Obama Priority: Contract Reform

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President Obama made a number of campaign commitments regarding the federal government’s contracting system, including more competition, more fixed-price contracts, and reducing government’s dependence on contractors.

 

With the passage of the Recovery Act, what’s become clear is that it can’t be effectively implemented without either more contract officers and/or fixing the complex procurement process.  This issue has quickly jumped to the top of the agenda.  Not only was government contracting a topic at the President’s Fiscal Responsibility Summit, it has begun to gain greater reach. 

 

Max Stier, president of the Partnership for Public Service, editorialized about the need for more, better trained, contract officers in “Federal Contracting System in Serious Disrepair.’  He says President Obama “should avoid a knee-jerk reaction of arbitrary cutbacks in contracting or automatic increases in the size of the federal career civil service.”

 

Yesterday, the President announced a contract reform initiative.  The directive asks OMB to lead a process to develop guidelines by July 1, 2009 to be used to re-assess all existing contracts to determine their usefulness.  In addition, OMB will lead a related process to develop guidelines by September 30, 2009 that would (1) govern the use of sole-source contracts, (2) define appropriate oversight of different contract types, (3) assess the capacity of agency contract staffs, and (4) clarify when outsourcing of services is not appropriate.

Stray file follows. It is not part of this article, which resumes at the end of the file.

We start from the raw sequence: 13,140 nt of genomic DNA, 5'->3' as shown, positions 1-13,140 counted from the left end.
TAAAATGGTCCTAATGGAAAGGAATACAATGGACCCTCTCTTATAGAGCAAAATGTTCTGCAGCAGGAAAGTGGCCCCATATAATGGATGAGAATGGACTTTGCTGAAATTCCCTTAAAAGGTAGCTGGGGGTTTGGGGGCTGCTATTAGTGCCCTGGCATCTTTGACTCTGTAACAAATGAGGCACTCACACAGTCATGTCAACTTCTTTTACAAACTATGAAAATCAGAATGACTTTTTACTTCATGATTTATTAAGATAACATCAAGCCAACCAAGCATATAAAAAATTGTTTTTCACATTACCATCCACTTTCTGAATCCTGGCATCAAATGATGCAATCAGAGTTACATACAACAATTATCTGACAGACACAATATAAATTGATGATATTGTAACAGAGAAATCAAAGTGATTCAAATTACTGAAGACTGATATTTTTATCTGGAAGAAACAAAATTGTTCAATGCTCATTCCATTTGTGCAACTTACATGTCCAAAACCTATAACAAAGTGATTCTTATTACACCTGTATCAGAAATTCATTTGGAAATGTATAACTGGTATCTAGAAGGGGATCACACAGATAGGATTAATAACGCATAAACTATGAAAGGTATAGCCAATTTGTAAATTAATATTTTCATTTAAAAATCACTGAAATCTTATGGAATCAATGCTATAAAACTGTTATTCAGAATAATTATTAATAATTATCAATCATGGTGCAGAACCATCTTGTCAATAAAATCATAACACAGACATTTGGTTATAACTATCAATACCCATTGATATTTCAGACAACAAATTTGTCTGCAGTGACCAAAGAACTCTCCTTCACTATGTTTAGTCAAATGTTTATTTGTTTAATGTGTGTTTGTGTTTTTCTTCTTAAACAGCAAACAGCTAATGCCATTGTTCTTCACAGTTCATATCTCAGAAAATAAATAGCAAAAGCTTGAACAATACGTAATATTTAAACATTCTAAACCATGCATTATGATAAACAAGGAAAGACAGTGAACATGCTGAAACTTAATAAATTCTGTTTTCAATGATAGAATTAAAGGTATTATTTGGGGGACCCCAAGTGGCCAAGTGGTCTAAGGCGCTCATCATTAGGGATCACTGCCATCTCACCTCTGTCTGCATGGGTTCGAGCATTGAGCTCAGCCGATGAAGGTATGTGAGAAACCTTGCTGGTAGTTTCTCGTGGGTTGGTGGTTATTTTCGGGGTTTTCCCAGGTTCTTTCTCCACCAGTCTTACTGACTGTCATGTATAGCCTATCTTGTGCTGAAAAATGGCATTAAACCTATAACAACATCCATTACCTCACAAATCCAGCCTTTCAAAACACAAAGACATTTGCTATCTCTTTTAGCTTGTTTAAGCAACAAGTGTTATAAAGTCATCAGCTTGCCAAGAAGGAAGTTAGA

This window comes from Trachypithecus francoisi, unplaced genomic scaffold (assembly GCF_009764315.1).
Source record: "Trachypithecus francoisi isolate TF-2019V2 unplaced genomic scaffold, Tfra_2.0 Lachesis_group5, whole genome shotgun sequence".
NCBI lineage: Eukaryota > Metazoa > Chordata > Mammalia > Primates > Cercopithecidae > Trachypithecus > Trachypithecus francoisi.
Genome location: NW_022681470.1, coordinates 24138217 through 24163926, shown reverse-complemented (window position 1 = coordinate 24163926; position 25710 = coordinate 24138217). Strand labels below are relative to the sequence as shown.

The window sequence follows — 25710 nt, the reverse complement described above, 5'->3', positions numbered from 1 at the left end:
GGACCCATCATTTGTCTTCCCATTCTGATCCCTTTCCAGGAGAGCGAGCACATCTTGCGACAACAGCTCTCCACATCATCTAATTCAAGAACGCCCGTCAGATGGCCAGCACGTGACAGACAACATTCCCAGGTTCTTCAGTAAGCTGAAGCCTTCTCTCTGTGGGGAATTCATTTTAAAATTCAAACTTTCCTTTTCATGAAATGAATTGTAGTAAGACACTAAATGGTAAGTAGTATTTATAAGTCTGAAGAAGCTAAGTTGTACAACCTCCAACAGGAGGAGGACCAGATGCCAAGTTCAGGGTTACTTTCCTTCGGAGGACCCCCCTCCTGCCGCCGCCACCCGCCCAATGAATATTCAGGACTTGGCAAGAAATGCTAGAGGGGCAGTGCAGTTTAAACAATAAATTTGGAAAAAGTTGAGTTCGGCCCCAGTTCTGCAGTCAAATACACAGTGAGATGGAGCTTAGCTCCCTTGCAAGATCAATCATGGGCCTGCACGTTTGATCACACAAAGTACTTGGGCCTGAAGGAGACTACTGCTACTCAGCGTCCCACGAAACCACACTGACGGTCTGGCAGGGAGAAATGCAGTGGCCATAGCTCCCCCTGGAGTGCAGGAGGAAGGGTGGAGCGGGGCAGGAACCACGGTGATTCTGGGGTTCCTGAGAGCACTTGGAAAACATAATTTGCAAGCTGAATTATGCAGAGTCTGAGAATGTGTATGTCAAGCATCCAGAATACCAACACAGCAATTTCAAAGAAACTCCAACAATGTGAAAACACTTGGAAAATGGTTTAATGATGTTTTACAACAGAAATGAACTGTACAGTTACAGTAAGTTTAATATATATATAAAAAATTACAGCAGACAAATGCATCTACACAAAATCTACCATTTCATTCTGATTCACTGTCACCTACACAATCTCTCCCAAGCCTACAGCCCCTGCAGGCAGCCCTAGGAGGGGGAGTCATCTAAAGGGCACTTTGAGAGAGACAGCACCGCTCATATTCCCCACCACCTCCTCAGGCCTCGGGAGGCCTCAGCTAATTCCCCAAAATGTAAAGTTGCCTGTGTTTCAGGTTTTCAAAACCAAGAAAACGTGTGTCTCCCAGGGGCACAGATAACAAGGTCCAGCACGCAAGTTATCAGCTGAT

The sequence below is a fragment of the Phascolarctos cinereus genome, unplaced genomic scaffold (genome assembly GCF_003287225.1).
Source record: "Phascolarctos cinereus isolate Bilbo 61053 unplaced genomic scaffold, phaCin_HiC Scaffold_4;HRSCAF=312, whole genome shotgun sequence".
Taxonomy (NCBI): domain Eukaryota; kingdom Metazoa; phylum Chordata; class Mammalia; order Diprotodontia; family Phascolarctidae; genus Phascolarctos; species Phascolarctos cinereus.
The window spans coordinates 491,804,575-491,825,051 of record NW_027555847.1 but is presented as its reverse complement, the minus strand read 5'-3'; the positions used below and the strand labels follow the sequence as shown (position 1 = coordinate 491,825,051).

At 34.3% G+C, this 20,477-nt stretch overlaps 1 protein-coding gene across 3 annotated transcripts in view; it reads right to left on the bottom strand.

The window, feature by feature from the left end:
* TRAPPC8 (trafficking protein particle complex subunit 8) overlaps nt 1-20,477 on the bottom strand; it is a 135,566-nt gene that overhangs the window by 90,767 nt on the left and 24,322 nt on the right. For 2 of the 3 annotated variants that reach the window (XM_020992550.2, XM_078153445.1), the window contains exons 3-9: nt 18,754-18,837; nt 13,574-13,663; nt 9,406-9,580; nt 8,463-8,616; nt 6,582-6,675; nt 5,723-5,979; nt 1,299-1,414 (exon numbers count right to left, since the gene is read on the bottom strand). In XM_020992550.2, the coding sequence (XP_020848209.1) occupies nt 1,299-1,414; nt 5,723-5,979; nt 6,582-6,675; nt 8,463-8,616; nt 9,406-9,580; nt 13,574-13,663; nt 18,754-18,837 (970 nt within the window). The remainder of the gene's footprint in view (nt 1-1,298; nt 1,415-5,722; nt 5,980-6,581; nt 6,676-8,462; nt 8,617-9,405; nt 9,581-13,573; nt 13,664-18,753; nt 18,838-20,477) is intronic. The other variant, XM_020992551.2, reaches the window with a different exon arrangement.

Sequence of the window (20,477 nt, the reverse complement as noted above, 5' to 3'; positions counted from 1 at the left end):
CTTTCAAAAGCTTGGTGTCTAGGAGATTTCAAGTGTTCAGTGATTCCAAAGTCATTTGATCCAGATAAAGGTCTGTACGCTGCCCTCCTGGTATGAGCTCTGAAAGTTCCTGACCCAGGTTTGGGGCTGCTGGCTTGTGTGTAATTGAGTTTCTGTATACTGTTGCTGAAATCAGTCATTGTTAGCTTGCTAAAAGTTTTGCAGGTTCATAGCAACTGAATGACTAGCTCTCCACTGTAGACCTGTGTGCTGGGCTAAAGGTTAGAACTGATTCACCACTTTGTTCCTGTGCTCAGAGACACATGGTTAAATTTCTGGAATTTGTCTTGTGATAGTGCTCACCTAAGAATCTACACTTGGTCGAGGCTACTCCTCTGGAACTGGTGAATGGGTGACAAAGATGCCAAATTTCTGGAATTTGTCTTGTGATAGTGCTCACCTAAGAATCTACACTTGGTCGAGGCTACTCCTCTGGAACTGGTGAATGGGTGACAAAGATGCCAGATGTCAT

The media picked up the Obama contracting initiative as a “waste, fraud, and abuse” story, but the issue is really much more about governmental capacity, not malicious behavior.  For example, the Senate Committee on Homeland Security and Governmental Affairs held a hearing today where Allan Burman, former OMB administrator of the Office of Federal Procurement Policy testified on the contracting community’s ability to help implement the Recovery Act.  He clearly defined the challenge: “I would particularly like to call the Committee’s attention to the need for agencies to be fully prepared to define requirements and desired results early in the planning process, and to have sufficient and well-qualified acquisition resources [i.e., people!] in place to manage the procurements in an timely and effective manner.”

 

What’s not clear is how contracting officers will handle a record amount of new spending under the Recovery Act, with stricter requirements than existing contracts, and then comply with new OMB guidance to review all existing contracts to determine their usefulness!

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